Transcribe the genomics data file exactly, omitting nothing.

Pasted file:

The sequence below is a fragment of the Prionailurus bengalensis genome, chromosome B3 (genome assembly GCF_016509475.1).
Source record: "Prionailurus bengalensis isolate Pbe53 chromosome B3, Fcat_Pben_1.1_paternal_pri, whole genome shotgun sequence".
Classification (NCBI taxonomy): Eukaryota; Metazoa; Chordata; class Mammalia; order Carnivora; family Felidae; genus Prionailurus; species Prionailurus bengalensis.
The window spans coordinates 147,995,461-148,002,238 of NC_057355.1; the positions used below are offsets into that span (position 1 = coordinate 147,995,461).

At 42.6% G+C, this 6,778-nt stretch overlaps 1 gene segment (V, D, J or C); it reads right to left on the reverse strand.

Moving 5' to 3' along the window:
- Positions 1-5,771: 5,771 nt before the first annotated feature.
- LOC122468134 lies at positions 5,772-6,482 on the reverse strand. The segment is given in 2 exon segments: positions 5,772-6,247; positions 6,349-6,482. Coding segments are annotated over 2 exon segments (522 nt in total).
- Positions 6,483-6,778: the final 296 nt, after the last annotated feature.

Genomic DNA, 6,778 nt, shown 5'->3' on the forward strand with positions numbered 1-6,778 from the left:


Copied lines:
The sequence below is a fragment of the Prionailurus bengalensis genome, chromosome B3 (genome assembly GCF_016509475.1).
Source record: "Prionailurus bengalensis isolate Pbe53 chromosome B3, Fcat_Pben_1.1_paternal_pri, whole genome shotgun sequence".
Classification (NCBI taxonomy): Eukaryota; Metazoa; Chordata; class Mammalia; order Carnivora; family Felidae; genus Prionailurus; species Prionailurus bengalensis.
The window spans coordinates 147,995,461-148,002,238 of NC_057355.1; the positions used below are offsets into that span (position 1 = coordinate 147,995,461).

At 42.6% G+C, this 6,778-nt stretch overlaps 1 gene segment (V, D, J or C); it reads right to left on the reverse strand.

Moving 5' to 3' along the window:
- Positions 1-5,771: 5,771 nt before the first annotated feature.
- LOC122468134 lies at positions 5,772-6,482 on the reverse strand. The segment is given in 2 exon segments: positions 5,772-6,247; positions 6,349-6,482. Coding segments are annotated over 2 exon segments (522 nt in total).
- Positions 6,483-6,778: the final 296 nt, after the last annotated feature.

Genomic DNA, 6,778 nt, shown 5'->3' on the forward strand with positions numbered 1-6,778 from the left: